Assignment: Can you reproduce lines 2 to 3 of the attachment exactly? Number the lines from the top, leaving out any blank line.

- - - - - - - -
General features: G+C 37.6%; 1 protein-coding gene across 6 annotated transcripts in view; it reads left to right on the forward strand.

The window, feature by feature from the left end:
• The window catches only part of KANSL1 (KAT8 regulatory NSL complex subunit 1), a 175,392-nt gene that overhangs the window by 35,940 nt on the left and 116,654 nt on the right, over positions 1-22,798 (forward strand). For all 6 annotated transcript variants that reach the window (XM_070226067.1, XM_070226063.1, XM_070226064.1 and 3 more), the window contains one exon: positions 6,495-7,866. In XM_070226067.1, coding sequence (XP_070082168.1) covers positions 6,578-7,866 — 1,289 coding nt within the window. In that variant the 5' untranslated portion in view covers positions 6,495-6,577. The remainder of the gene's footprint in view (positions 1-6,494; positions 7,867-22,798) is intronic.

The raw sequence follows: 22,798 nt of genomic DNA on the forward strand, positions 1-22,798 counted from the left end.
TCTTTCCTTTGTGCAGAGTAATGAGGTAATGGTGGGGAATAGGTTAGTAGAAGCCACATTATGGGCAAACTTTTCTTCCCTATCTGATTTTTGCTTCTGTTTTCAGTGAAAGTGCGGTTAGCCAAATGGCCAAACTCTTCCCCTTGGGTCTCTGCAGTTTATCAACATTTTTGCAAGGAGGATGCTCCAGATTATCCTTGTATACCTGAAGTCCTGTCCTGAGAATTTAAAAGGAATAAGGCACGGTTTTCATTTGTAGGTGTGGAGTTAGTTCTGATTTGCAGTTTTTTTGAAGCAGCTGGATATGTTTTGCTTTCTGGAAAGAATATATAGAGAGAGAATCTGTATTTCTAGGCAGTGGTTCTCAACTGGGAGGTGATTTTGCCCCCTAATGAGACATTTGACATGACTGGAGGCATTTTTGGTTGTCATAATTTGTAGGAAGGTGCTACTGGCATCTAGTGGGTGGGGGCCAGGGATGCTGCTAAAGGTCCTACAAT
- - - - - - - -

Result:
The window, feature by feature from the left end:
• The window catches only part of KANSL1 (KAT8 regulatory NSL complex subunit 1), a 175,392-nt gene that overhangs the window by 35,940 nt on the left and 116,654 nt on the right, over positions 1-22,798 (forward strand). For all 6 annotated transcript variants that reach the window (XM_070226067.1, XM_070226063.1, XM_070226064.1 and 3 more), the window contains one exon: positions 6,495-7,866. In XM_070226067.1, coding sequence (XP_070082168.1) covers positions 6,578-7,866 — 1,289 coding nt within the window. In that variant the 5' untranslated portion in view covers positions 6,495-6,577. The remainder of the gene's footprint in view (positions 1-6,494; positions 7,867-22,798) is intronic.